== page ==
The mitochondrial matrix is unique in that it must integrate the folding and assembly of proteins derived from the nuclear and mitochondrial genomes. In Caenorhabditis elegans, the mitochondrial unfolded protein response (UPRmt) senses matrix protein misfolding and induces a program of nuclear gene expression, including mitochondrial chaperonins, to promote mitochondrial proteostasis1,2,3. While misfolded mitochondrial-matrix-localized ornithine transcarbamylase induces chaperonin expression4,5,6, our understanding of mammalian UPRmt is rudimentary7, reflecting a lack of acute triggers for UPRmt activation. This limitation has prevented analysis of the cellular responses to matrix protein misfolding and the effects of UPRmt on mitochondrial translation to control protein folding loads. Here we combine pharmacological inhibitors of matrix-localized HSP90/TRAP1 (ref. 8) or LON protease9, which promote chaperonin expression, with global transcriptional and proteomic analysis to reveal an extensive and acute response of human cells to UPRmt. This response encompasses widespread induction of nuclear genes, including matrix-localized proteins involved in folding, pre-RNA processing and translation. Functional studies revealed rapid but reversible translation inhibition in mitochondria occurring concurrently with defects in pre-RNA processing caused by transcriptional repression and LON-dependent turnover of the mitochondrial pre-RNA processing nuclease MRPP3 (ref. 10). This study reveals that acute mitochondrial protein folding stress activates both increased chaperone availability within the matrix and reduced matrix-localized protein synthesis through translational inhibition, and provides a framework for further dissection of mammalian UPRmt.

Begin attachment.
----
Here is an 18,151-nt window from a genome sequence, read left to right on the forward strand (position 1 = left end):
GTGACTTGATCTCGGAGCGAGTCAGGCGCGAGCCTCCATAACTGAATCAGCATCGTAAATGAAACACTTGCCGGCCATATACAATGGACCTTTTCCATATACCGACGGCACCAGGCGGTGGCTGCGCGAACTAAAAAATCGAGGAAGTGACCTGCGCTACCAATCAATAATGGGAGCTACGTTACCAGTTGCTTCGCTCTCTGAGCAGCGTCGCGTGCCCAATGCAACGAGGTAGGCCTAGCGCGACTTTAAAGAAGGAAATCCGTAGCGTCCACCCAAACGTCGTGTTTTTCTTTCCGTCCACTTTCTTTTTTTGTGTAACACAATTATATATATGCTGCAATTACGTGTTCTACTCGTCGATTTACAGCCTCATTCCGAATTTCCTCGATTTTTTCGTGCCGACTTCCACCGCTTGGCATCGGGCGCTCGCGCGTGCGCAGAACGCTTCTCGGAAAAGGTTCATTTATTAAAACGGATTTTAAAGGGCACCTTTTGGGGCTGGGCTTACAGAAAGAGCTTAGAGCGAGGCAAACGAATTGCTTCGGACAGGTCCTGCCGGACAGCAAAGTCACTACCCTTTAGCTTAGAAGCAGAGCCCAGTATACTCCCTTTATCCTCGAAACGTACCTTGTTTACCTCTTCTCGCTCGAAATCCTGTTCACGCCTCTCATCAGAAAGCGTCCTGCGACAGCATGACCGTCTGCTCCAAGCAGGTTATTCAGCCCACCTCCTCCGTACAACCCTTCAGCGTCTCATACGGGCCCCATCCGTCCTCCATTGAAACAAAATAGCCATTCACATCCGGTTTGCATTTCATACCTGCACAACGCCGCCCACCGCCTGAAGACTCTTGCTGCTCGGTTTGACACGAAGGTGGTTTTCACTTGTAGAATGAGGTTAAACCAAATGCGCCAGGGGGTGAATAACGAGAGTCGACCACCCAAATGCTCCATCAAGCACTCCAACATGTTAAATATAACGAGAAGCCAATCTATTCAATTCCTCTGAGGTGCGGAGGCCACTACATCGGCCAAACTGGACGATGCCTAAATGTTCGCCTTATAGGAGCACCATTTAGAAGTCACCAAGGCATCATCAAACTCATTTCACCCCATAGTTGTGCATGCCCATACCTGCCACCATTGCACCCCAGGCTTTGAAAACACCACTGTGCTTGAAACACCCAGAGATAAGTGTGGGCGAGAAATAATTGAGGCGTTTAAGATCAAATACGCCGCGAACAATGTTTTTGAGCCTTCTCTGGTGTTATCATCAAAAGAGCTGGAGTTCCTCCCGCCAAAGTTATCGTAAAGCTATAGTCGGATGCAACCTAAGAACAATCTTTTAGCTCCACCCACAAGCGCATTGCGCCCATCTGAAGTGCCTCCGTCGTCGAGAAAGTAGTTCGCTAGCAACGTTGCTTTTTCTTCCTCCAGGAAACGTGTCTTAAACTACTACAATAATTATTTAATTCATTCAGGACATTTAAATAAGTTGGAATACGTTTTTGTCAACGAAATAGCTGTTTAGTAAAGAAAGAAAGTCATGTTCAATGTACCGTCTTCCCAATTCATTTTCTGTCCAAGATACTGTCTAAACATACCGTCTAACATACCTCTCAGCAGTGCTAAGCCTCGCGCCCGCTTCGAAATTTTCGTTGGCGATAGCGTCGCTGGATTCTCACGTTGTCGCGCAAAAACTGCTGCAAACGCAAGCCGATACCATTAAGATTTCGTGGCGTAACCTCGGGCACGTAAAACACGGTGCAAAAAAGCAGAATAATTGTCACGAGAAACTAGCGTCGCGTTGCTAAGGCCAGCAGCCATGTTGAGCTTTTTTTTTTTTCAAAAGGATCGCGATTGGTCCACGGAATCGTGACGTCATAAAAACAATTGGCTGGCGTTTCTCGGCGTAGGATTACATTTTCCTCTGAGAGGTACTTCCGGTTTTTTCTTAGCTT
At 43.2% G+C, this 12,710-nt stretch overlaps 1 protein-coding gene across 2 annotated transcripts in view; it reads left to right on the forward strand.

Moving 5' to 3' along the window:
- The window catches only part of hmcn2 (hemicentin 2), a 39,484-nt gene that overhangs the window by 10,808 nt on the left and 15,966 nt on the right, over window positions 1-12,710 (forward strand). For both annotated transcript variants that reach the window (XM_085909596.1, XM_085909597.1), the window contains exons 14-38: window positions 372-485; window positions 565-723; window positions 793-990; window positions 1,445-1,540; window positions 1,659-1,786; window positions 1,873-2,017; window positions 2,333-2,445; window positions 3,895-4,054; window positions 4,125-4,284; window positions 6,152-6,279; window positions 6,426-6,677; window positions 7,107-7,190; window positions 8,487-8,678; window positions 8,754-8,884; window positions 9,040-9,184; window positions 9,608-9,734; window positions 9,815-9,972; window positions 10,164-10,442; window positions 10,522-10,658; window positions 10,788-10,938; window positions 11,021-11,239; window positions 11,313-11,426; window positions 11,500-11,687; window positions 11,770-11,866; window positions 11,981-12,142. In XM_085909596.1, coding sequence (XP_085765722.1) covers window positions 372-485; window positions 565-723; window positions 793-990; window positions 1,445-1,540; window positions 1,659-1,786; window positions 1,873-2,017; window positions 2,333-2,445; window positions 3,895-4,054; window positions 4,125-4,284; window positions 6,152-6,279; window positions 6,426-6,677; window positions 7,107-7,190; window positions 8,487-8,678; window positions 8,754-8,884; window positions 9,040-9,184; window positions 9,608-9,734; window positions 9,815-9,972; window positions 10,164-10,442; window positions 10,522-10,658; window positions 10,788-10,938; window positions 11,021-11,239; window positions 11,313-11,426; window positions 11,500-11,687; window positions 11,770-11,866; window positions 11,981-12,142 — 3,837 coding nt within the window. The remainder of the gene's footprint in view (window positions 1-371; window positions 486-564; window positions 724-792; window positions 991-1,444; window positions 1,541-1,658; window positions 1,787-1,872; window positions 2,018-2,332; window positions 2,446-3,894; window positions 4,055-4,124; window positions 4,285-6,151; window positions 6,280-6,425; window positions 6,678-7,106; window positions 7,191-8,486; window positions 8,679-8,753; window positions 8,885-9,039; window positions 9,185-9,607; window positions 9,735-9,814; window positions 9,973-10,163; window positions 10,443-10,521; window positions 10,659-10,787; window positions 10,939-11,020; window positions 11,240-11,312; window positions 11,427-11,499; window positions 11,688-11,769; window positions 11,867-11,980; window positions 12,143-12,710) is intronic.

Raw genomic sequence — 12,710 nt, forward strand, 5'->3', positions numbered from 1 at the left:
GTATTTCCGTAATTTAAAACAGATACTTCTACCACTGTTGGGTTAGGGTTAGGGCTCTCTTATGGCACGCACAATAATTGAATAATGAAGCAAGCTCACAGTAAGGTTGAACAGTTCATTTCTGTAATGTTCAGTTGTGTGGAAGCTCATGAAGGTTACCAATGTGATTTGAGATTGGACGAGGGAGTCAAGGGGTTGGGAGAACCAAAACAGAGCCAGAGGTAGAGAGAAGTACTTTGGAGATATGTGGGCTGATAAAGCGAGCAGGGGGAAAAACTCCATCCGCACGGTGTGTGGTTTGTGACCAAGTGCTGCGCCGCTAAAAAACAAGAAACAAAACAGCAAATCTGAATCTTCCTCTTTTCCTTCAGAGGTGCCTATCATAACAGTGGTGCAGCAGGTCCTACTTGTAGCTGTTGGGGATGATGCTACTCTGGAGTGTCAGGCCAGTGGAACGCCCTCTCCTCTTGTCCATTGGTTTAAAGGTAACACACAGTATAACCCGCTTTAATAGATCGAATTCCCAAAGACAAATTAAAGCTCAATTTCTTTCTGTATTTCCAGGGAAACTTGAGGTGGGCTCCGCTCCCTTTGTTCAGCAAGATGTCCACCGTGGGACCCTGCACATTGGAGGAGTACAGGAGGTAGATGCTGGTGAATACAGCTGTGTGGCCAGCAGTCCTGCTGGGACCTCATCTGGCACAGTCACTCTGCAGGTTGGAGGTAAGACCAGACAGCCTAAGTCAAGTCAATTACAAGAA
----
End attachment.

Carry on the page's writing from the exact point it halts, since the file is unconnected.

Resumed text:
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We thank D. C. Altieri for GTPP, J. Paulo and S. P. Gygi for assistance with mass spectrometry, and L. Pontano and S. H. Sui for assistance with RNA-seq. This work was supported by National Institutes of Health grant R37NS083524 and Biogen, Inc. (J.W.H.), and an EMBO Fellowship (C.M.).
J.W.H. is a consultant for Biogen Inc. J.W.H.'s interests were reviewed and are managed by Harvard Medical School in accordance with their conflict of interest policies.
Reviewer Information Nature thanks G. Shadel and the other anonymous reviewer(s) for their contribution to the peer review of this work.
Extended data figures and tables